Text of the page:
Efforts to reduce the amount of waste going to landfills in the United States is attracting big-name investors.
Closed Loop invests in recycling programs, sustainable goods and landfill reduction efforts. It does so through venture capital and impact investment funds designed to produce both financial and environmental returns.
Amazon shipments generate a lot of waste. Cardboard is easily recycled but bubble wrap and select plastics often end up in the trash.
One company backed by Closed Loop is TemperPack, which develops sustainable alternatives to plastic packaging.
Its products include a paper-based substitute for bubble wrap, and a sustainable type of packaging for perishable goods that it claims insulates as well as Styrofoam.
“Bubble wrap was a big one for us,” says John Briney, the company’s director of marketing. “Most people assume it can be easily recycled, but just like plastic films, only specific facilities accept it.”
It’s the same story for Styrofoam, which isn’t widely recycled. TemperPack’s substitutes are “certified fully curbside recyclable.”
Closed Loop has also invested in Integrico Composites, a company that makes railroad ties out of recycled plastic, and Loliware, which produces edible straws.
Bridget Croke, vice president of external affairs at Closed Loop, said the problem of plastic pollution requires a “nuanced” approach.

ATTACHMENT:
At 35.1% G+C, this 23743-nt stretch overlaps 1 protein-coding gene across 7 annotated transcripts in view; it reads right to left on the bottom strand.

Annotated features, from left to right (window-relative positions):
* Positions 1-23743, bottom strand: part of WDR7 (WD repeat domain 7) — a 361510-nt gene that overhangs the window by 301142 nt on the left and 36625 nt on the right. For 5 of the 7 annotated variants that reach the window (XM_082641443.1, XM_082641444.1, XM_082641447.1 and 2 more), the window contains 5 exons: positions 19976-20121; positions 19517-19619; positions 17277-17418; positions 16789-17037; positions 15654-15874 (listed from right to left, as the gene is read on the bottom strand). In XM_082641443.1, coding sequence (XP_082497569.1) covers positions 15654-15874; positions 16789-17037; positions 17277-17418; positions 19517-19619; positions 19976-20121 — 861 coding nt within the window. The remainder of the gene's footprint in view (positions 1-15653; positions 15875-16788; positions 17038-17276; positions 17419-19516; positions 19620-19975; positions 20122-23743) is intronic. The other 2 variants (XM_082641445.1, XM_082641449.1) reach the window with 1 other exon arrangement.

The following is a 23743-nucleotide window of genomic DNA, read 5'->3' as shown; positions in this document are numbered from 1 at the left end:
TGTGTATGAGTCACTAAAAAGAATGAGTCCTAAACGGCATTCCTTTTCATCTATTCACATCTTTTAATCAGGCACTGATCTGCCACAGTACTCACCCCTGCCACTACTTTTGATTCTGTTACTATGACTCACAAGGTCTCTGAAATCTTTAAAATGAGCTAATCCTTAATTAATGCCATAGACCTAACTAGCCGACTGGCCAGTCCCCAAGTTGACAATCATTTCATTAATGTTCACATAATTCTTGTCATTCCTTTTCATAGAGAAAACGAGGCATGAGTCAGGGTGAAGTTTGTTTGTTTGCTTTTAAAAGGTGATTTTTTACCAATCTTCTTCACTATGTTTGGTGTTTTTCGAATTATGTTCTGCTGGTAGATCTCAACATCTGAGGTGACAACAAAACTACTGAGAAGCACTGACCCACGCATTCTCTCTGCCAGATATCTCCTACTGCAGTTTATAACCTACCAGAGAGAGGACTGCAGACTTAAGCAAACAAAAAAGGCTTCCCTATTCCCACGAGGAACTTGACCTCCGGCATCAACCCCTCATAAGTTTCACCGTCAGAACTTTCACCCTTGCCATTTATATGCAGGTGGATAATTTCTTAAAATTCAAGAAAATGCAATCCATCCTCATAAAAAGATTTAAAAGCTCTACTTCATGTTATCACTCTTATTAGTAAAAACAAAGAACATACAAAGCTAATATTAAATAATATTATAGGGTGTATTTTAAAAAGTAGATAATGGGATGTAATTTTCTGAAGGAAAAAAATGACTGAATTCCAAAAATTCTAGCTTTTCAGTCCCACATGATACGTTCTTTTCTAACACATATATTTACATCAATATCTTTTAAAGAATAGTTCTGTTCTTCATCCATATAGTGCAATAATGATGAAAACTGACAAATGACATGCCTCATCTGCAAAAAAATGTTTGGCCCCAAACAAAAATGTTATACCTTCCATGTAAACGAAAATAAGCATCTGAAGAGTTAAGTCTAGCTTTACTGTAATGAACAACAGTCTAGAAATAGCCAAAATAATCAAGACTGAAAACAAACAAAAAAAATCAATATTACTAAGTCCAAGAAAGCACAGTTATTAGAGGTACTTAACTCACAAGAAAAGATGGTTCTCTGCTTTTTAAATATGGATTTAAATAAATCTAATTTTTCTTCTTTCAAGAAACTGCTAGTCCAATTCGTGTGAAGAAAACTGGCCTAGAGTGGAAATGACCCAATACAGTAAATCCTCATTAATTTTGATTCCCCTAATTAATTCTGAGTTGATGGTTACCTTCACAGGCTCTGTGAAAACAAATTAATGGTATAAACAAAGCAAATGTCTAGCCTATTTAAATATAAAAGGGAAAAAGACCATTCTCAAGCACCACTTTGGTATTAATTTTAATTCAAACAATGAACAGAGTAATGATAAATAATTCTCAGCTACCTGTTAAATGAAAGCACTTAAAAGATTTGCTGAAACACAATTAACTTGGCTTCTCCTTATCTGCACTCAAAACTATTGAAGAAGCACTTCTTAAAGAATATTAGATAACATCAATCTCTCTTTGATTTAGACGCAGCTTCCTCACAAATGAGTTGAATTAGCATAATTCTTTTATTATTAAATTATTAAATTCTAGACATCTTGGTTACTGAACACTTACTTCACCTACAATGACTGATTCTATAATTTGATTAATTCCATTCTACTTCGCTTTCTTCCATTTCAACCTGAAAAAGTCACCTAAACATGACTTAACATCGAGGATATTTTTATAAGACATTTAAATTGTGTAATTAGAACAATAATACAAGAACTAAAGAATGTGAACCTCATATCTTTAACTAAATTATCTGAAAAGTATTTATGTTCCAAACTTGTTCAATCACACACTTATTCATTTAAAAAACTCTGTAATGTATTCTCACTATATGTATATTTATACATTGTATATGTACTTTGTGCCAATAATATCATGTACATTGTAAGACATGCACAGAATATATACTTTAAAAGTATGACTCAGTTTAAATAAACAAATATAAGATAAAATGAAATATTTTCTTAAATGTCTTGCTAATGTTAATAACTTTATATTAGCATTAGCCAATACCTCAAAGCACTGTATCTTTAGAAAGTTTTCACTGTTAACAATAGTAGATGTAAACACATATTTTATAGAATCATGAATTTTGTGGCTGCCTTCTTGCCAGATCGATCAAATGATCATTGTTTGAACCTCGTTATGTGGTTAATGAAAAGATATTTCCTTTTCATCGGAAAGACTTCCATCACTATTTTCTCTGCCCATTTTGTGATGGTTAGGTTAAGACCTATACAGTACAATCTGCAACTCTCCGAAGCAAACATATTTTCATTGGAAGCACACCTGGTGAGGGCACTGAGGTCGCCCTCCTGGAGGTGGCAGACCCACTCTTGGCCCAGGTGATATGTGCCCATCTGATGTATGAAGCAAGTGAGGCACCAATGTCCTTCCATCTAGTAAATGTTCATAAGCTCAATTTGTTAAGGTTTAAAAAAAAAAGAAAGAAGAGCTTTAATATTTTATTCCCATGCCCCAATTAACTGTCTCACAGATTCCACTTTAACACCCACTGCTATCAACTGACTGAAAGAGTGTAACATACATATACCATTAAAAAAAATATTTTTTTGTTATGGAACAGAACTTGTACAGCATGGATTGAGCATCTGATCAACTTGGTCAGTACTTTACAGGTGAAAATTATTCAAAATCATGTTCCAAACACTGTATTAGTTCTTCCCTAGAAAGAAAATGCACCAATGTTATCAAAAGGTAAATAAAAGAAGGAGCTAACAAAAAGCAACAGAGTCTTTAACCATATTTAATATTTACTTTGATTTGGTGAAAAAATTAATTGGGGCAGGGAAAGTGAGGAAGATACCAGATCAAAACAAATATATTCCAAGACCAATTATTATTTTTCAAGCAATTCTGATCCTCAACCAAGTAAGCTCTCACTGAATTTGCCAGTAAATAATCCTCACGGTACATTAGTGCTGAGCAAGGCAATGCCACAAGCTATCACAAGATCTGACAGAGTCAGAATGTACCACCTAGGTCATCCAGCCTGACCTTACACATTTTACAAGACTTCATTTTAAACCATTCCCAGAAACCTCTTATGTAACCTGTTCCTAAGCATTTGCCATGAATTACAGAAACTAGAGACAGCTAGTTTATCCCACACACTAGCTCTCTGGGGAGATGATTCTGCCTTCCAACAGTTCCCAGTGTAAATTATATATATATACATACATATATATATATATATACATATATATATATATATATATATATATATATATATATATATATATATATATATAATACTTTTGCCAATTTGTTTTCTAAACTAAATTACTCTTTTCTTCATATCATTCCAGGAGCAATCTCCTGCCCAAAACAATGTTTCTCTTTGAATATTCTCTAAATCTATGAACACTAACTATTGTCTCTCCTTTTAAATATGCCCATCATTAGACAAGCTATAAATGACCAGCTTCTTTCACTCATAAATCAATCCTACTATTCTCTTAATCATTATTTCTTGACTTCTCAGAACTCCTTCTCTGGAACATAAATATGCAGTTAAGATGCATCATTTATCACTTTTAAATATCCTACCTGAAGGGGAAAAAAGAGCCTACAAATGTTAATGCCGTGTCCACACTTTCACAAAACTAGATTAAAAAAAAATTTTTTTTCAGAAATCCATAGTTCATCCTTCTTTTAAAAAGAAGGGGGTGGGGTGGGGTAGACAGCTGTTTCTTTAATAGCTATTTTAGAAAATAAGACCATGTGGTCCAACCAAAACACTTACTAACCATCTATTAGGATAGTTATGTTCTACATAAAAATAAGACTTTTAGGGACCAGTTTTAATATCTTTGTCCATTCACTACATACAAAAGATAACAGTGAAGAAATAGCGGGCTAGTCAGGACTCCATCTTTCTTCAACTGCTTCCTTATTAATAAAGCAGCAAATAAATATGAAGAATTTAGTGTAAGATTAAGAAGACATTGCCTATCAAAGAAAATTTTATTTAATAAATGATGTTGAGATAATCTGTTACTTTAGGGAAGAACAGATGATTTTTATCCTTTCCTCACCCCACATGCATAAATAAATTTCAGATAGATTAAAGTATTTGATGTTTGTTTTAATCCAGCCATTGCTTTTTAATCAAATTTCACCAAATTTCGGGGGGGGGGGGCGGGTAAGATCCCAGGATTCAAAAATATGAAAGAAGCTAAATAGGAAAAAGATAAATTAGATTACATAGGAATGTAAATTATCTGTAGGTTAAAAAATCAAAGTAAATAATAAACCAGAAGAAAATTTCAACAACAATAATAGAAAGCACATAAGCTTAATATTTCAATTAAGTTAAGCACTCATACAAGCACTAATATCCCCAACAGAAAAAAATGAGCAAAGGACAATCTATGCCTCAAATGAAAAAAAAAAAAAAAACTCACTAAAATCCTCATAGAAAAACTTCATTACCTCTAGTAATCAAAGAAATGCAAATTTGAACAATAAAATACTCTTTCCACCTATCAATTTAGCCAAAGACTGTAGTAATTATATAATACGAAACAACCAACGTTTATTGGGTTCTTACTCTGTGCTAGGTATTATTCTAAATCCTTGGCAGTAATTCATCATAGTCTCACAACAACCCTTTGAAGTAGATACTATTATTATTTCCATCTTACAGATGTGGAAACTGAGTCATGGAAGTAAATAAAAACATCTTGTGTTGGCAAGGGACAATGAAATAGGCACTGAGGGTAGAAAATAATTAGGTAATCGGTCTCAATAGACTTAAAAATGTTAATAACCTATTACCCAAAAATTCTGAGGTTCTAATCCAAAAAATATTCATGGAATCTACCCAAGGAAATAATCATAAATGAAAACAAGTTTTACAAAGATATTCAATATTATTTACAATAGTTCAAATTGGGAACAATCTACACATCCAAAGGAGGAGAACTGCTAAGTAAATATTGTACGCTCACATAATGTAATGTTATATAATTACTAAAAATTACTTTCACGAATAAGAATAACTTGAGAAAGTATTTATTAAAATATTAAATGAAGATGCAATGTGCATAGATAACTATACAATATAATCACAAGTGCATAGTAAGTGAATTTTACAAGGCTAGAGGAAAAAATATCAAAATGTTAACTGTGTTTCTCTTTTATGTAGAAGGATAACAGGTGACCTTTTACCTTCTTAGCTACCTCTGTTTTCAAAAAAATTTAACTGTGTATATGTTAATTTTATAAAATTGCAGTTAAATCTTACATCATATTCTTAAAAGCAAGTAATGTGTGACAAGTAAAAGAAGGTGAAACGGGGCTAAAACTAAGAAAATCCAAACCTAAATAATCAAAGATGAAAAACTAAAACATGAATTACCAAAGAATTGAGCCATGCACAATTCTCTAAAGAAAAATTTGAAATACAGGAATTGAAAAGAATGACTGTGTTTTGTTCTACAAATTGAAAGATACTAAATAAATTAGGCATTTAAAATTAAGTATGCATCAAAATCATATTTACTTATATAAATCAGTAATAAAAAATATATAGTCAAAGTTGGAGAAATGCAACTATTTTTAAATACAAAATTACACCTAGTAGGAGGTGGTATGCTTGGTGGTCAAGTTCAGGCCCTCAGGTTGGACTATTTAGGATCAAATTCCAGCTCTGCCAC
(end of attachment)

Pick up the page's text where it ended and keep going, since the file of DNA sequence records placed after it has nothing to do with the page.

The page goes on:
“With some plastics, we can explore new materials to replace them sustainably,” she said. “And with other plastics, we can find better ways to recycle and reuse them.”
She said increased global attention to plastic is “definitely bringing more innovation to the table.”
Impact investors, who want to use their money to produce a social benefit, are capitalizing on this innovation.
London-based venture capital firm Creolus is raising money for a £50 million ($65 million) fund focused on bioplastics.
“We are looking at the plastic already made, and looking at ways to recycle it more efficiently,” said founder Jeffrey Eneberi. “We are also looking at new materials with similar properties to plastic, but without the negative impact on the planet.”
Creolus’ early investors are wealthy individuals and family foundations. The team has already identified a pipeline of almost 60 potential investments, and expects to begin investing by next March.
“We need to change,” said Eneberi. “We need to start having conversations about alternatives. We need to create an ecosystem where investors, innovators and big companies come together to find solutions … and fast.”